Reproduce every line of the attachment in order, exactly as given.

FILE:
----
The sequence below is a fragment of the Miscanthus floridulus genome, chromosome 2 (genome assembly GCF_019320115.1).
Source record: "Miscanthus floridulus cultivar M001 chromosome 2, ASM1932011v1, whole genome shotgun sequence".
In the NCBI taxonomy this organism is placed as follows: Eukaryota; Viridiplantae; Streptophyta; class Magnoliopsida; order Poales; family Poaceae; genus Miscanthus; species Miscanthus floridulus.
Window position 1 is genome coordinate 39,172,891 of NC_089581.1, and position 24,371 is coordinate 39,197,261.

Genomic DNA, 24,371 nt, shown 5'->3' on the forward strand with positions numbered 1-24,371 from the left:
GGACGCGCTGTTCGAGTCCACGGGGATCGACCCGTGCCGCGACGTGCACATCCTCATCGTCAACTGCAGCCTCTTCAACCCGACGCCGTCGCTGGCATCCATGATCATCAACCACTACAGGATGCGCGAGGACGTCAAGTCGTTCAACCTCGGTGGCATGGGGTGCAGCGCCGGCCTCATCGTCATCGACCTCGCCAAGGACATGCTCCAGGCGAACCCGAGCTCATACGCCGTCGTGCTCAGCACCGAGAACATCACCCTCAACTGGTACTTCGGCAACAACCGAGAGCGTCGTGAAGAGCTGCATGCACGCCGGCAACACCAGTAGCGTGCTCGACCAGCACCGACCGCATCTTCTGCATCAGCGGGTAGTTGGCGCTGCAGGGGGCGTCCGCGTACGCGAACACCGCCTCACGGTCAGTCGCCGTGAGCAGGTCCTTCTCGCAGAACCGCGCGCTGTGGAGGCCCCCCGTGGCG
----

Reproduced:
The sequence below is a fragment of the Miscanthus floridulus genome, chromosome 2 (genome assembly GCF_019320115.1).
Source record: "Miscanthus floridulus cultivar M001 chromosome 2, ASM1932011v1, whole genome shotgun sequence".
In the NCBI taxonomy this organism is placed as follows: Eukaryota; Viridiplantae; Streptophyta; class Magnoliopsida; order Poales; family Poaceae; genus Miscanthus; species Miscanthus floridulus.
Window position 1 is genome coordinate 39,172,891 of NC_089581.1, and position 24,371 is coordinate 39,197,261.

Genomic DNA, 24,371 nt, shown 5'->3' on the forward strand with positions numbered 1-24,371 from the left:
GGACGCGCTGTTCGAGTCCACGGGGATCGACCCGTGCCGCGACGTGCACATCCTCATCGTCAACTGCAGCCTCTTCAACCCGACGCCGTCGCTGGCATCCATGATCATCAACCACTACAGGATGCGCGAGGACGTCAAGTCGTTCAACCTCGGTGGCATGGGGTGCAGCGCCGGCCTCATCGTCATCGACCTCGCCAAGGACATGCTCCAGGCGAACCCGAGCTCATACGCCGTCGTGCTCAGCACCGAGAACATCACCCTCAACTGGTACTTCGGCAACAACCGAGAGCGTCGTGAAGAGCTGCATGCACGCCGGCAACACCAGTAGCGTGCTCGACCAGCACCGACCGCATCTTCTGCATCAGCGGGTAGTTGGCGCTGCAGGGGGCGTCCGCGTACGCGAACACCGCCTCACGGTCAGTCGCCGTGAGCAGGTCCTTCTCGCAGAACCGCGCGCTGTGGAGGCCCCCCGTGGCG